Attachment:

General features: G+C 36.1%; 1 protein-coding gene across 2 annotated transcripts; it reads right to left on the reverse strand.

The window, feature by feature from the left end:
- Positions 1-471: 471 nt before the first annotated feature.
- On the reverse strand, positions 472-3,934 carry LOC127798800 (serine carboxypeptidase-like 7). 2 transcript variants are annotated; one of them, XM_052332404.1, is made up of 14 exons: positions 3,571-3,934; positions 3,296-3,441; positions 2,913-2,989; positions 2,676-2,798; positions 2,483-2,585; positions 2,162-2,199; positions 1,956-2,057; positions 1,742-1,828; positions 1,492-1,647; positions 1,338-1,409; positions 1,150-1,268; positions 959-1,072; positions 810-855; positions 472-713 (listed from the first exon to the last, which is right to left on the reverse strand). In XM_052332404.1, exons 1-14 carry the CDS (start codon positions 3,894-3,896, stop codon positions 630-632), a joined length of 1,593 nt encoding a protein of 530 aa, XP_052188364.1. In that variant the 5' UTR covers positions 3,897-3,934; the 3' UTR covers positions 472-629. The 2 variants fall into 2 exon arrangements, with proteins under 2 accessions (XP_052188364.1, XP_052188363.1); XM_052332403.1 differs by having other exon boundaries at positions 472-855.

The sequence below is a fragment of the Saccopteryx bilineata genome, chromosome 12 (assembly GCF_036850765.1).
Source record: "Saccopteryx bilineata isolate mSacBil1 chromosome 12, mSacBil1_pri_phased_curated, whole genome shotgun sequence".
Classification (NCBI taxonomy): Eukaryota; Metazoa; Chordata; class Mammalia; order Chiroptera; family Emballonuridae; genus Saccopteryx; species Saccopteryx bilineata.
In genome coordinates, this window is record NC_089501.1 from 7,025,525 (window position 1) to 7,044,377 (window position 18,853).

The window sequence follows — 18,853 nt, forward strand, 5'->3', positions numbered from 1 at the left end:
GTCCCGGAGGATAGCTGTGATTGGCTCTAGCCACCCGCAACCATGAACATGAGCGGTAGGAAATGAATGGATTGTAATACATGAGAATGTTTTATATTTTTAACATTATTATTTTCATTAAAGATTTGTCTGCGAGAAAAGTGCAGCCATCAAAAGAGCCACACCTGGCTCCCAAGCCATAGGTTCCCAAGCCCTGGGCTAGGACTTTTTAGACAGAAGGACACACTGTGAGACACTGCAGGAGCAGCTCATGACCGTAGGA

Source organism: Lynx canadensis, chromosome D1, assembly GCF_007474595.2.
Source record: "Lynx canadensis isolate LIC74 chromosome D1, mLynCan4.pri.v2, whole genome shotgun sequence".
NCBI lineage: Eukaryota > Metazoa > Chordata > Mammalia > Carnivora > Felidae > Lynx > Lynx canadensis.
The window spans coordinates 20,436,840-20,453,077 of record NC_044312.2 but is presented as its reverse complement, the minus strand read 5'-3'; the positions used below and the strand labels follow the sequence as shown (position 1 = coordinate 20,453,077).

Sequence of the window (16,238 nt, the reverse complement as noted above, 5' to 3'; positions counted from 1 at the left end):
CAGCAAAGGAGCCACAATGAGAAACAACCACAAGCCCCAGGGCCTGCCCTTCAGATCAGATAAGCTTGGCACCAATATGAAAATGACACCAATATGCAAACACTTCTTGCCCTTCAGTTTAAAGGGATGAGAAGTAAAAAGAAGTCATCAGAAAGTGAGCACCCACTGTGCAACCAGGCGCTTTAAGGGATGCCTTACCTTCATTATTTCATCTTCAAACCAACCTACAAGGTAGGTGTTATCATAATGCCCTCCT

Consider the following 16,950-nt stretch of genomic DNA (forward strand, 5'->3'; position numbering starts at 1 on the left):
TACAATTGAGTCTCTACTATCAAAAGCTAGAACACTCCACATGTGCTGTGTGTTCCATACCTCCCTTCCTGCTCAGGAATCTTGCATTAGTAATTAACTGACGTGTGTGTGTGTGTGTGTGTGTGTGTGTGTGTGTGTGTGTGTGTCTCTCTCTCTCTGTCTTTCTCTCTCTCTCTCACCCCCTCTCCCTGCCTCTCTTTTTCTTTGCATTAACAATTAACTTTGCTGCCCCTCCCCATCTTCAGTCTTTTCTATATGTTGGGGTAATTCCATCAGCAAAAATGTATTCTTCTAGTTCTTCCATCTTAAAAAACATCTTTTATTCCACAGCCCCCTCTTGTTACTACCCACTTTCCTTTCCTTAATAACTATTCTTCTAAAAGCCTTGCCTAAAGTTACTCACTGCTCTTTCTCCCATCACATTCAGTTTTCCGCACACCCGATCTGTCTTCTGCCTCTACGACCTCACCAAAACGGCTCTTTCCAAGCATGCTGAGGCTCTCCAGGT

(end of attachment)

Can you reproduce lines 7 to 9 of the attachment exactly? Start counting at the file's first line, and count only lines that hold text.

Classification (NCBI taxonomy): Eukaryota; Metazoa; Chordata; class Mammalia; order Chiroptera; family Emballonuridae; genus Saccopteryx; species Saccopteryx bilineata.
In genome coordinates, this window is record NC_089501.1 from 7,025,525 (window position 1) to 7,044,377 (window position 18,853).

The window sequence follows — 18,853 nt, forward strand, 5'->3', positions numbered from 1 at the left end: